Grain Fed? Grass Fed? What do I choose?

Grain Fed? Grass Fed? What do I choose?

Contributed by SuperNature

Grass or grain fed? Angus or Waygu? These may be the common questions asked when it comes to buying meat. But the more pertinent but rarely addressed issue is how the animal live on a day-to-day basis?  

Animal welfare issues are on the rise.  Activists are using Social Media to expose shocking truths about animal welfare; celebrities are also taking to the stage and saying enough is enough to animal cruelty.

In an ideal world, all farmed animals should receive humane treatment.  Which is the practise of certified organic farmers, they manage their organic production systems employing open grass pastures, weaning of calves and rotation of cattle.  These practices ensure a certain quality of life for the animal.  Certified organic production improves soil fertility, manages weeds and diseases, and is less stressful for the animal and is free from synthetic nasties.  

Did you know that certified organic cattle also receive certified organic fodder?  Certified organic farming respects the animals by providing an environment that meets its natural needs.  The animal is neither treated with antibiotics nor hormonal growth promotants and the farmer must choose a breed selection to suit the location’s climate.

By contrast, when it comes to other production standards like ‘grain fed’, the cattle are in feedlots.  This could mean that the animals spend 120 days – or 10 to 15 per cent – of their lifespan in this condition prior to slaughter.  Consequently, the cattle are fed from troughs, the earth below their hoof is bare dirt, and they are confined in steel gates with green grass and trees a distance away. The animals are fed mostly non-organic grain and fodder, which means traces of synthetic chemical residues and GMO are all alerts for the ‘grain fed’ animals. Then there are the antibiotics used to manage disease control.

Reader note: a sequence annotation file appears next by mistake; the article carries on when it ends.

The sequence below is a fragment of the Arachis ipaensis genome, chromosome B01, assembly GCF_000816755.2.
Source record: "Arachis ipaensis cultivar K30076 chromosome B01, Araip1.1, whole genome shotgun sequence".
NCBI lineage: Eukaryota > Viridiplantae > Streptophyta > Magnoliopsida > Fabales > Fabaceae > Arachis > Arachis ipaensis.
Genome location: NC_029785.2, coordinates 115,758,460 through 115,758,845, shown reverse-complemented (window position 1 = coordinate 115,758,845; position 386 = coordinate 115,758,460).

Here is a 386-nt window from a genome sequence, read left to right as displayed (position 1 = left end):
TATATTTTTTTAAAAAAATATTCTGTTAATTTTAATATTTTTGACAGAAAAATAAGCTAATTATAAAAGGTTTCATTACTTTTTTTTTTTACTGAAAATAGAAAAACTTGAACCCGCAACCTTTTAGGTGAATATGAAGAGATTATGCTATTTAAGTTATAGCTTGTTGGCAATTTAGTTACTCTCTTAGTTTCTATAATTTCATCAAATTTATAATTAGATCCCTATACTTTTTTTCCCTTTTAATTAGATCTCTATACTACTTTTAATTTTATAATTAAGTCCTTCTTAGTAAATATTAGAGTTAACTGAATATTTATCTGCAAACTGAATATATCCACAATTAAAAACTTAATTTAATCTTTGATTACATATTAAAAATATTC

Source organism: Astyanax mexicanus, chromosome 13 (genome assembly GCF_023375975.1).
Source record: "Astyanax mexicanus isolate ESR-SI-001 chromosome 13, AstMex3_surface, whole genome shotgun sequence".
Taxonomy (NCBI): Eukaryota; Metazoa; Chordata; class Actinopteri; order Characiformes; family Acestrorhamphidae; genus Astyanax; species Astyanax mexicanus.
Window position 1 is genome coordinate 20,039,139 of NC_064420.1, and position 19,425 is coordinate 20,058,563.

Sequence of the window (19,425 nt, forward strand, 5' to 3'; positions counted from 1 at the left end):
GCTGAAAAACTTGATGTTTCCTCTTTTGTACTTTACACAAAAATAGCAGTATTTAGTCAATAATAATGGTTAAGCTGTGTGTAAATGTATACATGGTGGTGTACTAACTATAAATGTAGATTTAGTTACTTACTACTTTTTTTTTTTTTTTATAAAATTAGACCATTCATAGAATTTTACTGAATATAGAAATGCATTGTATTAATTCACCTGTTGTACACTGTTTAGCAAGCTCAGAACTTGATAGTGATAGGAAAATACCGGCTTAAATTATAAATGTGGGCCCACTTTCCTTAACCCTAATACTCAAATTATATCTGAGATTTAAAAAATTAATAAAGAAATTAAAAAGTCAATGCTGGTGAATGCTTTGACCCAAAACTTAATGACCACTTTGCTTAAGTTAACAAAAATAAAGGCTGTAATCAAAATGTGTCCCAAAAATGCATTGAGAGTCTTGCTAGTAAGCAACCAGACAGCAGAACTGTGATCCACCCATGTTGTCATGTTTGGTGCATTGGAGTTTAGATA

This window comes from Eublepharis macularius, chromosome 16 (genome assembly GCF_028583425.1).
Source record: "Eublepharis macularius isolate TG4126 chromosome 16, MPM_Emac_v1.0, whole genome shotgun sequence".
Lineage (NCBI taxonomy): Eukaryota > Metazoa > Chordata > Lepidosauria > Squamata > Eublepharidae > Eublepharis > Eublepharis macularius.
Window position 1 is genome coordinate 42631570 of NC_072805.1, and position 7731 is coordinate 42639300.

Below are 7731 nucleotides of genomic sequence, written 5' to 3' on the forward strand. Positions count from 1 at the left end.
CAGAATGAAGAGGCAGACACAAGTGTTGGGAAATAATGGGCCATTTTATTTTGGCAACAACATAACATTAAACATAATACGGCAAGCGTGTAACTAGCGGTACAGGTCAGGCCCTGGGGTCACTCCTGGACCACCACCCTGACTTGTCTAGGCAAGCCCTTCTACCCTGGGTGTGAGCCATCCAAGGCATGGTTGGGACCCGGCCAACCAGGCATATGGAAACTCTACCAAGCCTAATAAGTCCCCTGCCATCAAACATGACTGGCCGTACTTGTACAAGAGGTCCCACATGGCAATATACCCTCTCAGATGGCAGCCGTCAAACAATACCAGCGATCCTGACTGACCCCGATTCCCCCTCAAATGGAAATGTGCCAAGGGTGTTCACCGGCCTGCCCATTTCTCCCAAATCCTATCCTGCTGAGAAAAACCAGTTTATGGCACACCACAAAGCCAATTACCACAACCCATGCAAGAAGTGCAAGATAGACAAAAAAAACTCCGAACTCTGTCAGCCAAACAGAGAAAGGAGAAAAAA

Depending on the specification required by the buyer, grass fed (non-organic) raised animals will roam on pastures potentially grown with synthetic chemicals, potential antibiotics and hormonal growth promotants.

A feature of buying certified organic meat is that it’s your guarantee the cattle has not been dipped (bath designed to immerse livestock in liquid pesticide or other treatment), the grass isn’t sprayed with toxic synthetic chemicals and the grass seed isn’t GMO.  

Another compelling reason to buy certified organic?  The Centres for Disease Control and Preventions recently shared that in the United States alone, over 23,000 people died due to antibiotic-resistant infections per year.  Purchasing non-organic meat means the cattle is at a higher risk of having been treated with antibiotics.  This all adds up in your daily diet and is a cofounding factor in creating antibiotic-resistance in humans.  

Just like humans, animals receive antibiotics to fight bacterial infection.  So it makes sense that if you eat non-organic meat you’re adding levels of antibiotics into your daily food intake.  The only way to limit this risk is by eating certified organic. 

At SuperNature, we care about the value we put in food.  Choose to buy meat that’s free from antibiotics, hormones, synthetic chemicals and is non-GMO.  You can also consciously consume a product that has received maximum exposure to daylight, green organic pasture, fresh air, and absolutely no live exports. Support it.